Alana Quintana Albertson has written 30 novels, all in the romance and mystery genres. Her latest movie “Ramon and Julieta” – titled “Love and Tacos” – was chosen as one of the Best NPR Books of 2022It will be shown at the San Diego Union-Tribune Book Festival on Saturday.
“Ramón and Julieta” is a Latin spin-off about Shakespeare’s “Romeo and Juliet”, set in San Diego’s Barrio Logan, with two feuding families, a taco chain, and star-crossed lovers.
Quintana Albertson grew up on Shakespeare – first as a “drama nerd” in high school, then as an English major in college. When I started writing this story, I started with some information: A couple meets at a Day of the Dead celebration wearing masks.
“My thoughts immediately went to masks, disguise, and ‘Romeo and Juliet,’” Quintana Albertson said. “And of course I write romance, so unfortunately nobody dies. No, she’s happy forever.”
At the heart of the story is Opportunity, a secret meeting between the heir to the taco chain, Ramon, and Julieta, a chef at a restaurant in Barrio Logan. Unbeknownst to the lovers, Ramon and his father were on the verge of buying the entire building to become the owner of Julieta’s home, eventually with plans to increase the rent, expelling all existing businesses and opening a chain of taco stores in their place.
“What’s at stake is if Julieta can’t work in her neighborhood — and her restaurant is more than just a restaurant. She gives kids free meals and it’s party-friendly. So, getting them out of the house because her prices are low, she can’t afford it,” Quintana Albertson said.
In the book, after Julieta finds out who the really attractive outsider is, she calls Ramon a “gentifer,” where the term “gentivation” uses the Spanish word “gente,” which translates to “people.” Quintana Albertson said it’s a type of improvement where development comes from people within the same or similar communities.
“The building owner, one of the reasons he chose Ramon and his dad to sell the thing, is because they’re Mexican, he kind of felt like maybe they’d preserve the culture. And then Ramon didn’t care, he was just going to go in and put his restaurant in there. So the improvement is when someone comes from his own culture to renovate the neighborhood,” said Quintana Albertson.
“And of course, this is a book and there are business decisions and so Ramon tries to justify that, and I’ve been trying to get him to understand what he’s been doing to his community and that he’s been separate from his community since college.”
To use such a complex subject matter in a frosty and steamy romance novel is Quintana Albertson’s intent as author.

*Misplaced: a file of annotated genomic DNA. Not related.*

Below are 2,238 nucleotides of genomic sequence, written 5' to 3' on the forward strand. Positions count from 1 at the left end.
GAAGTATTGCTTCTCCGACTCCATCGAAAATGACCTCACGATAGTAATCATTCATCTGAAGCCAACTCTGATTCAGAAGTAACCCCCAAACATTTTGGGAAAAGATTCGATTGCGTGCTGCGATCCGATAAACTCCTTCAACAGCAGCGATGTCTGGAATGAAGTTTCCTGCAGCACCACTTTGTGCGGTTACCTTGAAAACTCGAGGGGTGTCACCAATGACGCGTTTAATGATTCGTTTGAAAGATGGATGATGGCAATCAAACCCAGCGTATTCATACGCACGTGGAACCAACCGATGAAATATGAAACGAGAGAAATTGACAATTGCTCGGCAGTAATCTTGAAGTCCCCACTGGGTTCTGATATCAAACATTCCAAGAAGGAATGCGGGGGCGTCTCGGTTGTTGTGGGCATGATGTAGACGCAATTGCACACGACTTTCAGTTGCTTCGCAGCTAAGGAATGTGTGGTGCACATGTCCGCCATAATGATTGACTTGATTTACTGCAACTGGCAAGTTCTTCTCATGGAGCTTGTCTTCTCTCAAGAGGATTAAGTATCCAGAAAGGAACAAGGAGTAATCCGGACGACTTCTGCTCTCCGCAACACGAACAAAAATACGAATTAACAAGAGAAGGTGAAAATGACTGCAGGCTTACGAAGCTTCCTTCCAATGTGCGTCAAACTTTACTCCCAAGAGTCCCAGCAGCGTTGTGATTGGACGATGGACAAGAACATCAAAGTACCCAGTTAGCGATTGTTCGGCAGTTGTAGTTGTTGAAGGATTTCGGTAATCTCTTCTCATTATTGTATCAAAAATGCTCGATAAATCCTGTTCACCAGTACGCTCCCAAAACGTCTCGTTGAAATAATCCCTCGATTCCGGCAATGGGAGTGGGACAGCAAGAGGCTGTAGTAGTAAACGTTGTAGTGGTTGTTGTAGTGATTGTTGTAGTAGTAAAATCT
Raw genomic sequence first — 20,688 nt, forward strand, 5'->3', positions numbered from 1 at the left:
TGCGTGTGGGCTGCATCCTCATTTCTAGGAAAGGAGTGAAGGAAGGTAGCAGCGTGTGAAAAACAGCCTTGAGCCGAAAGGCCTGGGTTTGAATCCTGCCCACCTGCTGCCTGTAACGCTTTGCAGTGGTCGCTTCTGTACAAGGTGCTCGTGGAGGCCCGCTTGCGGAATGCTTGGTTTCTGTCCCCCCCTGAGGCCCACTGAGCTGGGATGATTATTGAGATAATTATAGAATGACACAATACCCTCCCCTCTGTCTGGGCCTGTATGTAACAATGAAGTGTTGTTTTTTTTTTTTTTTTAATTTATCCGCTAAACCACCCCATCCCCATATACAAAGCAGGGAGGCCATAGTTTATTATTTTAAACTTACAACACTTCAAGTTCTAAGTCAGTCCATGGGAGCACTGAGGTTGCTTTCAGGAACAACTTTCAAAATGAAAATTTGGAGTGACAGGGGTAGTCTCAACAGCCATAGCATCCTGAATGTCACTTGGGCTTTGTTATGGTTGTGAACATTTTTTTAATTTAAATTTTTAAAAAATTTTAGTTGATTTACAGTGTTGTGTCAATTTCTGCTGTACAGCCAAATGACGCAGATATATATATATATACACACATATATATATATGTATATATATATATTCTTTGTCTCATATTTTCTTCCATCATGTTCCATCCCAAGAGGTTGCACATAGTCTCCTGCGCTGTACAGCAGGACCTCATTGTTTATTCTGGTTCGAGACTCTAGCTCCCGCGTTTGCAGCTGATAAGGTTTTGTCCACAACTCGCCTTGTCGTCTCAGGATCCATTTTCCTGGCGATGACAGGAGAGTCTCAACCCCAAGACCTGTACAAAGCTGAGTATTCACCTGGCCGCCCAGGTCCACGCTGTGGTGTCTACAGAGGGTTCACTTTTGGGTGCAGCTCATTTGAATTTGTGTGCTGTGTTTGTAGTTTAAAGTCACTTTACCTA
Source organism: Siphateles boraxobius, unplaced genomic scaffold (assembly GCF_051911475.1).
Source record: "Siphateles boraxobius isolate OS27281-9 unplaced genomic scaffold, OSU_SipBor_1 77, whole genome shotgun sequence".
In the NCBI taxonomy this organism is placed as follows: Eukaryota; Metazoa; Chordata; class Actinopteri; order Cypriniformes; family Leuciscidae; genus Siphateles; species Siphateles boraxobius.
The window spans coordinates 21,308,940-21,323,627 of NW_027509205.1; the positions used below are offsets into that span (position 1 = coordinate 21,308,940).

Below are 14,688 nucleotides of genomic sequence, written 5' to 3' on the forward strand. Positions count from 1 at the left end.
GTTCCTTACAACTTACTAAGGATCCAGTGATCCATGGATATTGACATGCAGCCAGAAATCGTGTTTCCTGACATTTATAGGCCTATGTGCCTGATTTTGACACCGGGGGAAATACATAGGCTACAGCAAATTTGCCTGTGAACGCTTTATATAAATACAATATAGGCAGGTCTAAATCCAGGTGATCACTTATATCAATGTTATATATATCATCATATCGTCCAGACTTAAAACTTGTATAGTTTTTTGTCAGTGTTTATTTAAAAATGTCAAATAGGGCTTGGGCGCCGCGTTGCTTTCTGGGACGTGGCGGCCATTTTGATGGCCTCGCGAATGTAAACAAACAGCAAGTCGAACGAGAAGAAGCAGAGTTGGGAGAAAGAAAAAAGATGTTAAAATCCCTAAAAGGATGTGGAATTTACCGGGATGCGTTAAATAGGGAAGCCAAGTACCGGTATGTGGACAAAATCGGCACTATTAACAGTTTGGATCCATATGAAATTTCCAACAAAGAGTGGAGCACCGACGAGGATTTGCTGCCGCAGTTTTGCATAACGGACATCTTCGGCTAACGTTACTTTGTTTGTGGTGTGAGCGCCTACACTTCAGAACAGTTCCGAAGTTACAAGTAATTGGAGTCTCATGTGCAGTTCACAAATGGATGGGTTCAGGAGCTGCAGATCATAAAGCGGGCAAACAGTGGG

“I know I write romance which is a literary genre that people sometimes don’t see much value in. So outwardly, of course, I want this book to be just a fun love story. But all my books are about deeper issues.”
In her writing on improvement, she wanted to make the story about the people and communities affected by development.
“Especially when you look at a place like Barrio Logan where society has struggled so hard to maintain, forced to live where, you know, there were two highways dividing it – and that makes it all the more tragic.”
Quintana Albertson never intended to write romance. Contrary to her love of Shakespeare, she had never given this type of romance any attention before, until early in her career when her agent suggested she rewrite a book as a romance to help it sell.
“I’ve never set up reading romance, and if anything, I’ve been smug about it,” she admitted. “So I read a book and it blew me away, and then I really got into the genre and now I’m obsessed with it. I see romance as female empowerment, especially now more than ever.”
Given Julieta’s role as a chef, and Ramon’s work with the taco series, food plays a huge role in the book – and Quintana Albertson takes as much graphic attention to the food details as she does in the book’s intimate scenes.
Plus, many of the original dishes and tacos are inspired by real businesses. “All the tacos are based on Salud, which is my favorite spot in Barrio Logan,” Quintana Albertson said.
Food can also be restored, she added — as shown in this book through the lens of a single fish taco recipe that was stolen from Julieta’s mother decades ago and eventually turned into an “American” version.
Fans of the book can also look forward to a TV adaptation of “Ramon and Julieta” in the near future, though details are still in the works. Quintana Albertson has another Latin version of Shakespeare’s play in the works; “Kiss me, Mi Amore“The Taming of the Shrew” reset, will be published next spring, and features characters from the same series.
Alana Quintana Albertson will appear at the San Diego Union-Tribune Book Festival on Saturday, on the “Romance, Remixed” panel at 10:45 a.m., and will also feature authors Rebecca Serle and Taylor Hahn, moderated by me. Find the full schedule for the board over here.
Union Tribune Book Festival
Saturday 20 August 2022 at 10 am
University of San Diego
We are back! Join us in person and virtually at the 6th Annual San Diego Union-Tribune Book Festival on August 20 presented by the University of San Diego. The Book Festival, hosted on the University of San Diego campus, is a free event for book lovers of all ages. Enjoy workshops, activities, photo booths, live entertainment, discussions with award-winning authors, and more! Don’t Miss…One Book Announcement, One San Diego Page for the 2022 Book Picks! Titles will be announced at the top of the Union-Tribune Book Festival program on Saturday, August 20. Thank you for your continued support of One Book, One in San Diego!